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The Signs of Iron Deficiency: Detecting Anemia and Other Symptoms

The Signs of Iron Deficiency: Detecting Anemia and Other Symptoms

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As the saying goes, you are what you eat. That saying is especially true for young children. The right nutrition during early childhood can have an important impact on a child’s ability to grow, learn and have a more prosperous future.

08/12/2015 - 16:52

As the saying goes, you are what you eat. That saying is especially true for young children. The right nutrition during early childhood can have an important impact on a child’s ability to grow, learn and have a more prosperous future.1 For moms and dads, nothing’s more important than ensuring their child can have the best opportunities in life.

The Importance of Getting Sufficient Iron
Part of the right nutrition is ensuring that your child has sufficient iron intake. Iron is a part of haemoglobin in red blood cells that help carry oxygen around the body. Oxygen is required for optimum body and brain function2. As for how much iron is needed, your child may need up to 5.5 times of your own iron requirements3,4.

Signs of Iron Deficiency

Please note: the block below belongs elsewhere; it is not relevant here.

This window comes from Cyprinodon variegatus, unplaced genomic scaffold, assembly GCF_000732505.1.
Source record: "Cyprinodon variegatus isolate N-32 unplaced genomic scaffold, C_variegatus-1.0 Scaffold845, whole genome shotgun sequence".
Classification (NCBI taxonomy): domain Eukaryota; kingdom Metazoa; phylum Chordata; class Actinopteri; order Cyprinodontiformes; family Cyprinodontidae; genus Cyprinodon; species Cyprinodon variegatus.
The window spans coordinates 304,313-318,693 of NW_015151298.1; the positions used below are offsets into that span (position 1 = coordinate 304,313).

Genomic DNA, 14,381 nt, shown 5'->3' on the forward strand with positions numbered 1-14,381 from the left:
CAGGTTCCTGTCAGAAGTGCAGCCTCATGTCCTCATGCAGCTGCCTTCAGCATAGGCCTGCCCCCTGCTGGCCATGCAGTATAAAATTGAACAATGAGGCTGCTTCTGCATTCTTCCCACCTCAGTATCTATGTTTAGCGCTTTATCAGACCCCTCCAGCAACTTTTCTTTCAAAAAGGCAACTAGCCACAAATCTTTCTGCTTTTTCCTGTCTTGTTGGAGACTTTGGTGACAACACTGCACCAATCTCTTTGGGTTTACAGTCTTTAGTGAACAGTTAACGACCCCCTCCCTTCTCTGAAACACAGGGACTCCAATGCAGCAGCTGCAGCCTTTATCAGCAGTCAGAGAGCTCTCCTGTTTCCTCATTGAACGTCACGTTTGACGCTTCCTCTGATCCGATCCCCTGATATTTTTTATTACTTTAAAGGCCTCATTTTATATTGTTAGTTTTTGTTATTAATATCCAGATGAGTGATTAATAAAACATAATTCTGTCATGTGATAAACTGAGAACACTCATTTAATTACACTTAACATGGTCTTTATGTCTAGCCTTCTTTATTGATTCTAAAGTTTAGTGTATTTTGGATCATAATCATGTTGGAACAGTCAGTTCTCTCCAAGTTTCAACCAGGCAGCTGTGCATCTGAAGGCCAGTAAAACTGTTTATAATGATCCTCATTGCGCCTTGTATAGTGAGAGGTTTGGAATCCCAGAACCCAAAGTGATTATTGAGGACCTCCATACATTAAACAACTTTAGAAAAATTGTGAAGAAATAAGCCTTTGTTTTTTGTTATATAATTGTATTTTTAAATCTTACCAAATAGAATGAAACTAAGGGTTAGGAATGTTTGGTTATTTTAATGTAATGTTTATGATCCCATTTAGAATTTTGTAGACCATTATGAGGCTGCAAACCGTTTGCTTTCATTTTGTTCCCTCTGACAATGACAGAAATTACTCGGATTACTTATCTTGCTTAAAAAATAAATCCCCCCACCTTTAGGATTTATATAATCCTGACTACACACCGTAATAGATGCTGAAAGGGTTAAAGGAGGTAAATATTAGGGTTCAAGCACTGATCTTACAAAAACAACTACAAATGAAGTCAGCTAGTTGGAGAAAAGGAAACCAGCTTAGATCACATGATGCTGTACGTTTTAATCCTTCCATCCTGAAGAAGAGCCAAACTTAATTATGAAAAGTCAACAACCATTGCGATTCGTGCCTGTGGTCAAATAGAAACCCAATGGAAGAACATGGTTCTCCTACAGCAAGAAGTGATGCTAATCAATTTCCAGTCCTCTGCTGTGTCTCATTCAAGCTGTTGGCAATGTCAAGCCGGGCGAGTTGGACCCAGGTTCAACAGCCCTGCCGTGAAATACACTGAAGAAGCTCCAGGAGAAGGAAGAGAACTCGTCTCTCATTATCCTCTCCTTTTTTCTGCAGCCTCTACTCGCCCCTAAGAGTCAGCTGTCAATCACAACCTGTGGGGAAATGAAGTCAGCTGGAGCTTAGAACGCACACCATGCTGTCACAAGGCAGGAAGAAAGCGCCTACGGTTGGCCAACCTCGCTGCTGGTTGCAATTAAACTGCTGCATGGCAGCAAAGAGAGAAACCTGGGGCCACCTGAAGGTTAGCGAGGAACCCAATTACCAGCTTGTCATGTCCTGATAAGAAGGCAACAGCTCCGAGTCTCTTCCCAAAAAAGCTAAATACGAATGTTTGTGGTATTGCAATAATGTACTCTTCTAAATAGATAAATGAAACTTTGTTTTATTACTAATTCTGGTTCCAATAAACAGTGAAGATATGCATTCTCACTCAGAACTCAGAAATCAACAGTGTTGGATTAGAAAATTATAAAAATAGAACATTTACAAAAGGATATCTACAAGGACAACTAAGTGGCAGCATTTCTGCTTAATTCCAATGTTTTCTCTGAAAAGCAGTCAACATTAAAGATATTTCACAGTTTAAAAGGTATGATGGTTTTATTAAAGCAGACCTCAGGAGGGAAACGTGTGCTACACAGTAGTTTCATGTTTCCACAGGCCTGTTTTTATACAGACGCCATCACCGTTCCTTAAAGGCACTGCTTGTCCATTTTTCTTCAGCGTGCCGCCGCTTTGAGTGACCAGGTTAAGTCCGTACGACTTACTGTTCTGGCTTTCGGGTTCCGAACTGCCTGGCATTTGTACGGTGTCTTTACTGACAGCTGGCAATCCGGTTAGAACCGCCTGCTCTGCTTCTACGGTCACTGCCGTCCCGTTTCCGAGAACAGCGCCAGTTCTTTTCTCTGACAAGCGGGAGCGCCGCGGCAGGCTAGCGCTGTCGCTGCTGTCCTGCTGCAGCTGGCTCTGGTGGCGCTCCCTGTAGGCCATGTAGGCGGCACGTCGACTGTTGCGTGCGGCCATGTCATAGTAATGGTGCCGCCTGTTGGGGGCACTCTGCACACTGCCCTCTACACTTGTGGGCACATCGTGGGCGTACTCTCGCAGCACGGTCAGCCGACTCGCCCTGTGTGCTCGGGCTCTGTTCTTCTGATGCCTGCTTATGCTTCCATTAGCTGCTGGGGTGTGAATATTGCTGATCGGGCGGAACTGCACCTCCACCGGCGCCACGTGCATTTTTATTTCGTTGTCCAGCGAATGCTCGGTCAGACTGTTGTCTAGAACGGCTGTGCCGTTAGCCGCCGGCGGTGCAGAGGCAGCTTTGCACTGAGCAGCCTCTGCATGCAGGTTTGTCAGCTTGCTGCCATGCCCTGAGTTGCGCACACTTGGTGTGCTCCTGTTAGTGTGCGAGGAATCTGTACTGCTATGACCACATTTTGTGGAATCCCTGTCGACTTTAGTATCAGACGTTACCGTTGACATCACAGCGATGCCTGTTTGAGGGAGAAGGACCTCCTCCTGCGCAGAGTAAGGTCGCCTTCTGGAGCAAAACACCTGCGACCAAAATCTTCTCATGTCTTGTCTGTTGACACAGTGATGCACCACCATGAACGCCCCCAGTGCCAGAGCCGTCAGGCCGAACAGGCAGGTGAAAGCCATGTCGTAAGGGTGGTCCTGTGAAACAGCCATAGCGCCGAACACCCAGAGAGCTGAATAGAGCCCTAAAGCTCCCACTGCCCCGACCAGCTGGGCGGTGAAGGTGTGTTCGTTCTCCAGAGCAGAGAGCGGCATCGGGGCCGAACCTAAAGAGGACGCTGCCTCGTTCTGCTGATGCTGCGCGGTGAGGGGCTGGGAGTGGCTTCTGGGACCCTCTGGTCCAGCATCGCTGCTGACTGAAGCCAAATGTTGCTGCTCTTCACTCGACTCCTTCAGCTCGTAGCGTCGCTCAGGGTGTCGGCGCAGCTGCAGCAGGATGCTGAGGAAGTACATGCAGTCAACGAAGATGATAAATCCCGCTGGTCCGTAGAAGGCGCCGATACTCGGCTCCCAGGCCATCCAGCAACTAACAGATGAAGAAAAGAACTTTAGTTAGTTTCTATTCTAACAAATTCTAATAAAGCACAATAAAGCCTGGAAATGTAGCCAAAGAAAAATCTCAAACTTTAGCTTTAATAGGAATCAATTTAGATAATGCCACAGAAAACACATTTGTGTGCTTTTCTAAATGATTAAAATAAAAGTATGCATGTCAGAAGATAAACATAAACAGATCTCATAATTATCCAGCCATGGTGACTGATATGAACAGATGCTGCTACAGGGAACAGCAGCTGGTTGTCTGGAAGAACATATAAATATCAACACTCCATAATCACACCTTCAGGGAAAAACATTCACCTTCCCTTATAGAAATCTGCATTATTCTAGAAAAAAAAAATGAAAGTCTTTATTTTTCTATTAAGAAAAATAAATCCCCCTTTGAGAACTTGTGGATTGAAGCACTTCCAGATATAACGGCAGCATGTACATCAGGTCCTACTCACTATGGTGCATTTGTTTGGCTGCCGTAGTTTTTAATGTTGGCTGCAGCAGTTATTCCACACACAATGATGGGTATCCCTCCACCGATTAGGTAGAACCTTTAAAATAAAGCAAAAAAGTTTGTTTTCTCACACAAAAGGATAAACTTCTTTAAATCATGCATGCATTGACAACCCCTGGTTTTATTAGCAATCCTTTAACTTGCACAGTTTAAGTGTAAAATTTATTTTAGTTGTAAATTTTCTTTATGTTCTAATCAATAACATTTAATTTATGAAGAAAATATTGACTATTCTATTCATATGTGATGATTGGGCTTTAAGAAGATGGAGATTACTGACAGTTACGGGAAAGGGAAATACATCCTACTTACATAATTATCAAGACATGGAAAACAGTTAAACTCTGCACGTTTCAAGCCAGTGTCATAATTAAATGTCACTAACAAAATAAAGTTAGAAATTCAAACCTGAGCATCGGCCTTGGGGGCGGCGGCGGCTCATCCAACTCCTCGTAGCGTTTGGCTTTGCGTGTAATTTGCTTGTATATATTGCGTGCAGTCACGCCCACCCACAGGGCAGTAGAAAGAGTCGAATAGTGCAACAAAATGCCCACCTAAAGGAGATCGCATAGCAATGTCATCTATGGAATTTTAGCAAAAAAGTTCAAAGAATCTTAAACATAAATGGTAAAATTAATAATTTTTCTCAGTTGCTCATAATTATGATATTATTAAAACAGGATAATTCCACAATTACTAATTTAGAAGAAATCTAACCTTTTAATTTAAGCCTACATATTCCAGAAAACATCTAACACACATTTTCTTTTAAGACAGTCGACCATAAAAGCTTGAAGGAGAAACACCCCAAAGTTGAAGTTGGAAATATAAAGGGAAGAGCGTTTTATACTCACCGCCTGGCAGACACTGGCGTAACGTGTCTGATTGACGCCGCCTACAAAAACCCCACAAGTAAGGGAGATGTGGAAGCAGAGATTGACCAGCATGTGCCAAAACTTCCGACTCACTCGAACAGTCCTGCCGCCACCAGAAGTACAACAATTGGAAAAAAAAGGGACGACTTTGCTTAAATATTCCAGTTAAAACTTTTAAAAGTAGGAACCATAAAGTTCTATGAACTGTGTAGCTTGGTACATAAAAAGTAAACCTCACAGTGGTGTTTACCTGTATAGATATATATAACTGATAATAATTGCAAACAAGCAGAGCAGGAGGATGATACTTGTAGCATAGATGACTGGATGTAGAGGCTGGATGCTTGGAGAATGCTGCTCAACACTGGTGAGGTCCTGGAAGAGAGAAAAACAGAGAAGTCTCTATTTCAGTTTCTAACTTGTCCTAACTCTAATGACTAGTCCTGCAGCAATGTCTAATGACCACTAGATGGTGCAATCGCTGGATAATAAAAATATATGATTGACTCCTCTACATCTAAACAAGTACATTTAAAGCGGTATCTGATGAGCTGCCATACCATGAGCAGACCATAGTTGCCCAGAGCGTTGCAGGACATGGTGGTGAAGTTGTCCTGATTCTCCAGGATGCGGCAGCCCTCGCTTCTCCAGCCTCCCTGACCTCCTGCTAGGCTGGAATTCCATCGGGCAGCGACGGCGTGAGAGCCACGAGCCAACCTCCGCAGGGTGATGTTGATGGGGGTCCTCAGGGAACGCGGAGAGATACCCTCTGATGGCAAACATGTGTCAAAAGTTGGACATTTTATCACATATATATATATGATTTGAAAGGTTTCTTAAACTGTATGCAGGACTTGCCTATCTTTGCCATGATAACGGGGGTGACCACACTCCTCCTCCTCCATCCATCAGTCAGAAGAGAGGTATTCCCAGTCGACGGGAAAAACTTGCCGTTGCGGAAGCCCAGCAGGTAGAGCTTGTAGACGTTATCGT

With that being said, one of the concerns you might have is how do you tell if your child has enough iron intake. Most signs and symptoms of iron deficiency don’t appear until iron deficiency anaemia occurs. However, if your child’s iron levels become lower, your child may have the following symptoms5-7:

• Act irritable
• Become short of breath
• Crave unusual foods
• Eat less food
• Feel tired or weak all the time
• Have a sore tongue
• Have headaches or dizziness

If your child has severe anaemia, some symptoms include:
• Blue-tinged or very pale whites of eyes
• Brittle nails
• Pale skin colour

What do I do if I suspect my child has anaemia?
If your child begins to show signs of iron deficiency, you should consult your healthcare professional for diagnosis. Get advice on treating iron deficiency anaemia if necessary.

Reducing the Risk of Iron Deficiency
To avoid iron deficiency, one of the easiest and best ways is to provide a balanced diet with the right amount of baby foods. Baby foods rich in iron include lentils which have 4mg of iron per 50g serving and spinach, which has 2.9mg of iron per 100g serving8-9. While the idea of feeding your child loads of these food items might seem enticing, it is difficult to eat the same food every day. Your child may not even absorb all of the iron depending on the baby food.

You can add complementary foods to your child’s daily diet to ensure that there is sufficient iron. CERELAC® is one of the appropriate complementary foods, and it is a good choice for delivering the daily required intake of iron for your child. Based on the Malaysian RNI, daily iron intake for children aged 6-11 months is 9 mg/day10. One serving of CERELAC® contains minimum 5mg of iron which meets 50% of your child’s daily iron needs.